Last year our campaign about how men can change the standards of masculinity launched. Now the six tips for men are also available in English.
We are all shaped by the societies we are raised in. Growing up, we are taught to live up to certain expectations and standards, especially in terms of our gender. But the standards for masculinity that have emerged during the last centuries, do not always result in positive things. Rather, they can be destructive and limiting. It is for example expected of a “real” man not to show weakness, be sensitive or cry. As a man, you should not seek help from anyone. Men are expected to dominate any space they enter, use sexist jargon to fit in, and to demonstrate their strength through power.
But it doesn’t have to be this way. Here are a few tips on what you as a man can do to contribute to a more positive male role. Read, reflect and spread the word!
1. Be a role model
Examine yourself, both your role in society as well as your role in intimate relationships and with acquaintances. How does current norms of masculinity affect you? How does porn impact you and your perception of sex? What kind of man do you want to be? Are there parts of you that you don’t get to express, are there norms you feel that you have to fit in to? Do you feel like you can’t be yourself? If that is the case, what can you do to change it? By contributing to a wider discussion of what it means to be a man, you can be a role model and help other men to see past the narrow standard of masculinity we live in.
2. Dare to speak up
Be the brave one in different situations. Dare to be the one who “ruins the mood”. Refuse to be part of sexist jargon. Don’t laugh at sexist jokes. Don’t pretend that you don’t hear when someone says something stupid. Challenge, question and speak up – take the fight against everyday sexism!
3. Listen to women’s stories
What is it like being a woman or a non-binary individual in today’s society? What privileges do you as a man have compared to them? It is important as a man to listen to the stories of those who have been victims of sexual abuse and sexism. They are the ones that knows best what it is like. What can you gather and learn from their stories? Practise being more perceptive in different situations to counteract mansplaining and verbal abuse. What does interpretative prerogative entail? Let the voices of women and non-binary people be heard!
4. Think about consent
Everything but a yes, is a no! Pretty obvious, right? But we’re not always that great at asking for, or recognising, consent. Consent has to be a part of you, and your everyday life. What does voluntariness and reciprocity mean? And how do you know that someone else is giving you their consent? Reflect on how different people express their will. If you are unsure, ask. Also reflect on if you have ever proceeded against someone’s will.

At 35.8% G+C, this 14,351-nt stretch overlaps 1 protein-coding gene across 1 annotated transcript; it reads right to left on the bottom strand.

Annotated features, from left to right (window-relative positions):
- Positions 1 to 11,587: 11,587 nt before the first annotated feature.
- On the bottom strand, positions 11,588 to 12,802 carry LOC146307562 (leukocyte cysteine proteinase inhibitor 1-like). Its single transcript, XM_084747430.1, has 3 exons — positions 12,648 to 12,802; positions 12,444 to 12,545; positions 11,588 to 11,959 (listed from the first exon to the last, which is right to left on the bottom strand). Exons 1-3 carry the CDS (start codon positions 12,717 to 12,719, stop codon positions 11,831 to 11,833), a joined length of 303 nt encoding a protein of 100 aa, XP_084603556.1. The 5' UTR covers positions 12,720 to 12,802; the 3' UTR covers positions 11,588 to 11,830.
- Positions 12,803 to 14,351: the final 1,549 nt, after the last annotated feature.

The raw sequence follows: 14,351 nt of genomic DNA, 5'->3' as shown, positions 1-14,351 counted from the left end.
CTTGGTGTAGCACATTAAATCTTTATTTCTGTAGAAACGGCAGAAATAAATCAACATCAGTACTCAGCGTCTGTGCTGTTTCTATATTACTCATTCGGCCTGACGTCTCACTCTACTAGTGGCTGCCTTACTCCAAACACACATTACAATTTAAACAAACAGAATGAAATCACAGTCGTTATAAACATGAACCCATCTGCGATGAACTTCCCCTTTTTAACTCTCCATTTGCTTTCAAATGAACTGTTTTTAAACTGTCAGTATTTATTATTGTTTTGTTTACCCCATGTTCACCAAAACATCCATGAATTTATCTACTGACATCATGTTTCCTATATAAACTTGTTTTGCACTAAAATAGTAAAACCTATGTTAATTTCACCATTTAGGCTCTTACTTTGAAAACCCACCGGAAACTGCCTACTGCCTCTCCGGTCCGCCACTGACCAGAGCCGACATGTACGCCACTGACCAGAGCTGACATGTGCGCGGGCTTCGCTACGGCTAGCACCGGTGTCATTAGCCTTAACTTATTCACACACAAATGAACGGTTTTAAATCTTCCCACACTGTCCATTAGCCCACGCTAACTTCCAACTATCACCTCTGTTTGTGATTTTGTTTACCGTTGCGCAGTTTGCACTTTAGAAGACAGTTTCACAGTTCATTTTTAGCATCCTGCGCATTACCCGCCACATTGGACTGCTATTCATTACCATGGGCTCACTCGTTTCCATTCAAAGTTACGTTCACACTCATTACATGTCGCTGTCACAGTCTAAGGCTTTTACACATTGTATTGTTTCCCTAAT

5. Learn from others
For over hundred years we have fought for gender equality. You are not the first one in this fight, but you are also not the only one. Listen to the knowledge and experiences of previous feminists. Learn from history, from what has been done and what is being done. The more knowledge you gather, the more you can contribute to our common fight for an equal society.
6. Affect your surrounding and the ones in power
How can you contribute to a more equal society? Mobilise together with others or join an organisation which strives to change today’s masculinity norms. Talk about consent with your friends. Ask your boss or the principal of your school. What does the management at your work or school do for equality? What does your town do? Influence politicians and other decision-makers. Together we can change the world – and you are needed!
Below you can find our poster and folder, please help us spread the word!
About our organisation
Sexual abuse has long been considered a women’s issue. We at Fatta want to switch and place the focus where it belongs; sexual abuse is a man’s issue. The fact is that it is men who commit almost all of the sexual assaults. Men have to become a part of the fight that women have been fighting for generations. Help contribute to a new masculinity norm where men ask for consent. Everyone will benefit from such a change – regardless of one’s gender.
Fatta, meaning “get it” in Swedish, is a non-profit organisation working to prevent sexual violence and striving towards a society where all the relationships we engage in are consensual. Fatta was the initiator and the leading contributor to the passing of a new sexual assault legislation in 2018 by the Swedish government, ensuring that the Swedish penal code now criminalises non-consensual sexual interactions. Read more about us, become a member or reach out to us through our website fatta.nu or social media!